Wood movement is an important consideration and it's good to know you're thinking about it now and not trying to fix it after the fact.
Wood tends to expand the most across the width of a board and not so much across the thickness. This means that your 11-1/2" (or so) wide tread† will tend to get wider, pushing the nose of the tread farther out in the "overhang the riser below" position, but won't vary in thickness very much at all. To accommodate this, you'll need to attach your different woods together carefully and design the attachments to the treads carefully, too.
When it comes to attaching the top & bottom hardwood to the construction lumber, you want to have any fasteners in a single row to allow the different woods to expand independently. Your SPF tread core will expand differently than whatever hardwood you choose for the surface. Also, unless you're getting your 3/4" veneer from the same board, your veneers will all expand at slightly different rates, as will the SPF tread cores. Wood is a natural product and no two boards are exactly the same.
Attaching the veneer top to the core at only one point to allow for expansion gives you the possibility that the top will curl and that will be a trip hazard. Quarter or rift-sawn lumber will significantly reduce the likelihood of warping and, for a mission critical portion of the project like a stair tread, is going to be a much less expensive upgrade than the hospital bills or lawsuit from a tumble down the stairs.
A thin veneer of wood (I believe that 1/32" to 1/16" is normal for a commercially purchased veneer, some may be even thinner) shouldn't impact your wood expansion much and it should be attached with normal contact-cement-based veneering methods.
Your update to indicate that you're planning on resawing and laminating the stair core portion will help reduce cupping, but still won't impact expansion. I'm not exactly sure where the "11 pieces of..." lumber will each go, but I'd suggest that 2 or 3 pieces per tread†† with alternating growth ring patterns should be sufficient to significantly reduce potential for cupping.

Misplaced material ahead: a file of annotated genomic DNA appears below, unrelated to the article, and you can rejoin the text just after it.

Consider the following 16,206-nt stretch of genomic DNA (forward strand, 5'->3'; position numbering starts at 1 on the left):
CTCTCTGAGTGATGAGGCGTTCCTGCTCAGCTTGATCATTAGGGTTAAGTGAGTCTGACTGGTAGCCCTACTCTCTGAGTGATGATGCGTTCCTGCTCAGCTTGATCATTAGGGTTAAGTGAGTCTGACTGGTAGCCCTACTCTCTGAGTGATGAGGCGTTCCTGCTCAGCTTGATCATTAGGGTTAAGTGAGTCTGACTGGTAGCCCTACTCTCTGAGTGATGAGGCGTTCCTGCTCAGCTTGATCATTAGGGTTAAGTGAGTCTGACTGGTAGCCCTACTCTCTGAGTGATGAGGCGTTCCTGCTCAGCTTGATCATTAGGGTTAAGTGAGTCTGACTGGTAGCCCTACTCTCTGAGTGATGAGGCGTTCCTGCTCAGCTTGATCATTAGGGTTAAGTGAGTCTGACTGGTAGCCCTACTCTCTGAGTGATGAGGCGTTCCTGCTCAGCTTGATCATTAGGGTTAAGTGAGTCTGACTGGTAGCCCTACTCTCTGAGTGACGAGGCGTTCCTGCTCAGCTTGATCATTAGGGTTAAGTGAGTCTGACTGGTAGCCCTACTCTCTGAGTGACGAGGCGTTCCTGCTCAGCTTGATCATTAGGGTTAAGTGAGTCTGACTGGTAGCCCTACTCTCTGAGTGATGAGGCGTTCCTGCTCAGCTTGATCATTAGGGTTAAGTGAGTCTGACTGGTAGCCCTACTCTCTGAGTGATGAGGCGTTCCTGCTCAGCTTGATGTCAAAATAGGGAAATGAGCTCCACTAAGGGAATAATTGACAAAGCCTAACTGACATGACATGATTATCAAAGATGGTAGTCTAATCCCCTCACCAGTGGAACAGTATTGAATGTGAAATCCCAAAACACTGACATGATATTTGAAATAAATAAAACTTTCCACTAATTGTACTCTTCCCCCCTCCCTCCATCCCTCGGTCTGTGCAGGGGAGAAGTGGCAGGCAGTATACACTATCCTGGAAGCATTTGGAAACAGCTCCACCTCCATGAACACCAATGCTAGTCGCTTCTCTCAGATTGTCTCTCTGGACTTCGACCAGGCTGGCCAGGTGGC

To attach the treads to the stringers, I'm envisioning some sort of plate with screw holes welded to the metal stringer section(s). If you have a single row of screw holes, then simple round, countersunk holes will allow the wood to expand on both sides of the screw and should eliminate any splitting issues due to expansion. If you do this, be sure to install the treads away from the stringer's risers to allow the wood to expand and fill the gap. I cannot tell you how much expansion room to leave, but you can find wood expansion tables online and they should serve as a good guide. Remember, each piece of wood is unique and these are guides only, not guarantees.
If you're planning on a square of holes, make sure that the screw holes are elongated into ovals so that when you drive the screws through them, the screws can move in the oval slots as the wood expands and contracts. You want the screws to be tight enough to hold the tread securely, but not so tight that the screw cannot move at all. Overly tight will cause the tread to split where the screw is as the wood tries to expand.
†An 11-1/2" deep tread (nominal 2x12 construction lumber) is extremely deep and possibly a violation of building codes. Please make sure that this is acceptable to your local building inspector before investing a lot of money in this lovely sounding custom staircase only to have to scrap the whole thing because it doesn't meet with the inspector's approval.
††Make sure you use plenty of glue and plenty of clamps and plenty of clamp pressure when gluing these up. Check out Woodworking.SE for loads of Q&A's on doing glue ups to see just how many clamps are necessary to get a good glue up.